Genotyping of 75 SNPs using arrays for individual identification in five population groups

Hsiao Lin Hwa, Lawrence Shih Hsin Wu, Chun Yen Lin, Tsun Ying Huang, Hsiang I. Yin, Li Hui Tseng, James Chun I Lee

Research output: Contribution to journalArticlepeer-review

Abstract

Single nucleotide polymorphism (SNP) typing offers promise to forensic genetics. Various strategies and panels for analyzing SNP markers for individual identification have been published. However, the best panels with fewer identity SNPs for all major population groups are still under discussion. This study aimed to find more autosomal SNPs with high heterozygosity for individual identification among Asian populations. Ninety-six autosomal SNPs of 502 DNA samples from unrelated individuals of five population groups (208 Taiwanese Han, 83 Filipinos, 62 Thais, 69 Indonesians, and 80 individuals with European, Near Eastern, or South Asian ancestry) were analyzed using arrays in an initial screening, and 75 SNPs (group A, 46 newly selected SNPs; groups B, 29 SNPs based on a previous SNP panel) were selected for further statistical analyses. Some SNPs with high heterozygosity from Asian populations were identified. The combined random match probability of the best 40 and 45 SNPs was between 3.16 × 10−17 and 7.75 × 10−17 and between 2.33 × 10−19 and 7.00 × 10−19, respectively, in all five populations. These loci offer comparable power to short tandem repeats (STRs) for routine forensic profiling. In this study, we demonstrated the population genetic characteristics and forensic parameters of 75 SNPs with high heterozygosity from five population groups. This SNPs panel can provide valuable genotypic information and can be helpful in forensic casework for individual identification among these populations.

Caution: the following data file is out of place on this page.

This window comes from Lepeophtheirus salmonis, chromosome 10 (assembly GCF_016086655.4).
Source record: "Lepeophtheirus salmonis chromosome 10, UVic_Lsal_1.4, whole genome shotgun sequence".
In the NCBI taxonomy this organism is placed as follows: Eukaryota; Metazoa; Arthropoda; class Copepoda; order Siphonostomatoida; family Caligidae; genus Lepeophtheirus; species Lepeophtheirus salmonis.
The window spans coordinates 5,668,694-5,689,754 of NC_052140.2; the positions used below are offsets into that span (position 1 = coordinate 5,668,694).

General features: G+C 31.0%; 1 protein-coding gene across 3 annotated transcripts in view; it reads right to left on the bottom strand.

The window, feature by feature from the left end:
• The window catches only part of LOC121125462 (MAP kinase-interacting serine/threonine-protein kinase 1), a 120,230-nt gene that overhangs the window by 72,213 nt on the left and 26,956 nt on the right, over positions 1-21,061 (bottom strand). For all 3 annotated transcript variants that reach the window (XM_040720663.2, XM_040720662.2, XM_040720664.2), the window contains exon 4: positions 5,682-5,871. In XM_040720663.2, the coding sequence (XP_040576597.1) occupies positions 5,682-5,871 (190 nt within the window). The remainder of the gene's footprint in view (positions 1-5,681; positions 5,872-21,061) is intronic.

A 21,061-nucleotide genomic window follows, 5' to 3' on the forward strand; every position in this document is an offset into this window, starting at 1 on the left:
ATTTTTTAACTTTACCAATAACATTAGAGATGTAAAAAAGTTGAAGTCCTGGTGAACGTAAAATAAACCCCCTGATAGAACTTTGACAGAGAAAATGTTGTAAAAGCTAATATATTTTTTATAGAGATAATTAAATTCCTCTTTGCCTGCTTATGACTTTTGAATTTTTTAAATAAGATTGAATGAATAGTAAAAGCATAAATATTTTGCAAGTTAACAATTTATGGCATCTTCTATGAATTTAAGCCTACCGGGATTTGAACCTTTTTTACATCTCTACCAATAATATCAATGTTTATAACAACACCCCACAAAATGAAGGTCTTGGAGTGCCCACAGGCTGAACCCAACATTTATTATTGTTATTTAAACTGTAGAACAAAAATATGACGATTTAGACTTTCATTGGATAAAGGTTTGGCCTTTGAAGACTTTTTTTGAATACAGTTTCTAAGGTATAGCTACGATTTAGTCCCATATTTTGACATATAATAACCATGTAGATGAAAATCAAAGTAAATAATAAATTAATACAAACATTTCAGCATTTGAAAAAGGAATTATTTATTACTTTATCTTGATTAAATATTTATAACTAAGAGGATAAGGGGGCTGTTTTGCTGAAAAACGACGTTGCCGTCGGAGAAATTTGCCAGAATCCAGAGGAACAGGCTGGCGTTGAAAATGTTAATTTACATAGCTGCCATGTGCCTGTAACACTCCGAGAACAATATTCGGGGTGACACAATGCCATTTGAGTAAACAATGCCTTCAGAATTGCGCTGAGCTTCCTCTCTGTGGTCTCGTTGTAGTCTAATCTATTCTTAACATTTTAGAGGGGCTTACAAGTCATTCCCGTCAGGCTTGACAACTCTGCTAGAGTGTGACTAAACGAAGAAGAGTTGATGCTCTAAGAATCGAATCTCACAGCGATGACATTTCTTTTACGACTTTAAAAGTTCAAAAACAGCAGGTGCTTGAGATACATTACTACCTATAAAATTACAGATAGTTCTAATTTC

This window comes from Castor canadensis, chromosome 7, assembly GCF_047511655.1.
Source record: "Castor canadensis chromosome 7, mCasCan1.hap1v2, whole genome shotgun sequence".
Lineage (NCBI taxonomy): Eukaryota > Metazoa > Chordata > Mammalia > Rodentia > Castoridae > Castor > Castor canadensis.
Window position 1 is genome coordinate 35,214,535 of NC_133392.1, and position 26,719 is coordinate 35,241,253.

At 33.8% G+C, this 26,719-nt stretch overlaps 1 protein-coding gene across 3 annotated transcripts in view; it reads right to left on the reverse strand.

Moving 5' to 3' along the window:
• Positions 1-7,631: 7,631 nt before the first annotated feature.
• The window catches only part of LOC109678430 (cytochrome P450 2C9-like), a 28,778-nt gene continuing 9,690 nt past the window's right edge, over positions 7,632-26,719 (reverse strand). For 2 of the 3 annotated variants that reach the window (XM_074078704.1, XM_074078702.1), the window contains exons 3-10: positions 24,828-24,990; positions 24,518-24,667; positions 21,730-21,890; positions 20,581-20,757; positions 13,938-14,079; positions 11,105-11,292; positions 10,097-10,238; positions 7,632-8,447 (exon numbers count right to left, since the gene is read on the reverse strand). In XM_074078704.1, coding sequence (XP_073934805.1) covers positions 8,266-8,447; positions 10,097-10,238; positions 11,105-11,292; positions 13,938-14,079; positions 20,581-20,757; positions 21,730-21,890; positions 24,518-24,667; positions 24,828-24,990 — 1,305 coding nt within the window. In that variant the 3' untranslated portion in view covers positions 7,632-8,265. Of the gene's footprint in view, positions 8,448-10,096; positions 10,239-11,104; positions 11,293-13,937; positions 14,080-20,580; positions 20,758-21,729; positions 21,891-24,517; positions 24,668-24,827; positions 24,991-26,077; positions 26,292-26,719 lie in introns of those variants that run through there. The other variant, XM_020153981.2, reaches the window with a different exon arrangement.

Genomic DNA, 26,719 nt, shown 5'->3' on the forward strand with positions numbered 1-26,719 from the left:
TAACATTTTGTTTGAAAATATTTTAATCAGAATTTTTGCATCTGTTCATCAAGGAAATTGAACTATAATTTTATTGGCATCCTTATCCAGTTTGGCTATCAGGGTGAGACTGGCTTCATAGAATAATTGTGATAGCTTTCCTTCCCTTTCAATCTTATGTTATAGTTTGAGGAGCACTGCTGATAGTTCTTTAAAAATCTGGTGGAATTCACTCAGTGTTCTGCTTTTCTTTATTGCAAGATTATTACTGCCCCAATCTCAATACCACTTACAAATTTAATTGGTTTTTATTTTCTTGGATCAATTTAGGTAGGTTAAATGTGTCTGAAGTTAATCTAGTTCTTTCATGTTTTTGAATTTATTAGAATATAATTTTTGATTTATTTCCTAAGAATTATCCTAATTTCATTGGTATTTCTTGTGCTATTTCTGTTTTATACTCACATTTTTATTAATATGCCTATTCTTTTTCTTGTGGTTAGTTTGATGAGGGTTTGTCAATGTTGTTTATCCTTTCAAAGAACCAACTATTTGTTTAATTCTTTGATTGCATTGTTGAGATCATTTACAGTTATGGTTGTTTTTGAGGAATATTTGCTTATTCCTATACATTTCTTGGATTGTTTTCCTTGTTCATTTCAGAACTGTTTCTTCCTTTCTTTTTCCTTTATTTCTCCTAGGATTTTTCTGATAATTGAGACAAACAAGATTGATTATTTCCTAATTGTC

Original languageEnglish (US)
Pages (from-to)81-89
Number of pages9
JournalInternational Journal of Legal Medicine
Volume130
Issue number1
DOIs
StatePublished - Jan 1 2016
Externally publishedYes

Keywords

  • Array
  • Forensic genetics
  • Individual identification
  • Random match probability
  • Single nucleotide polymorphism

ASJC Scopus subject areas

  • Pathology and Forensic Medicine

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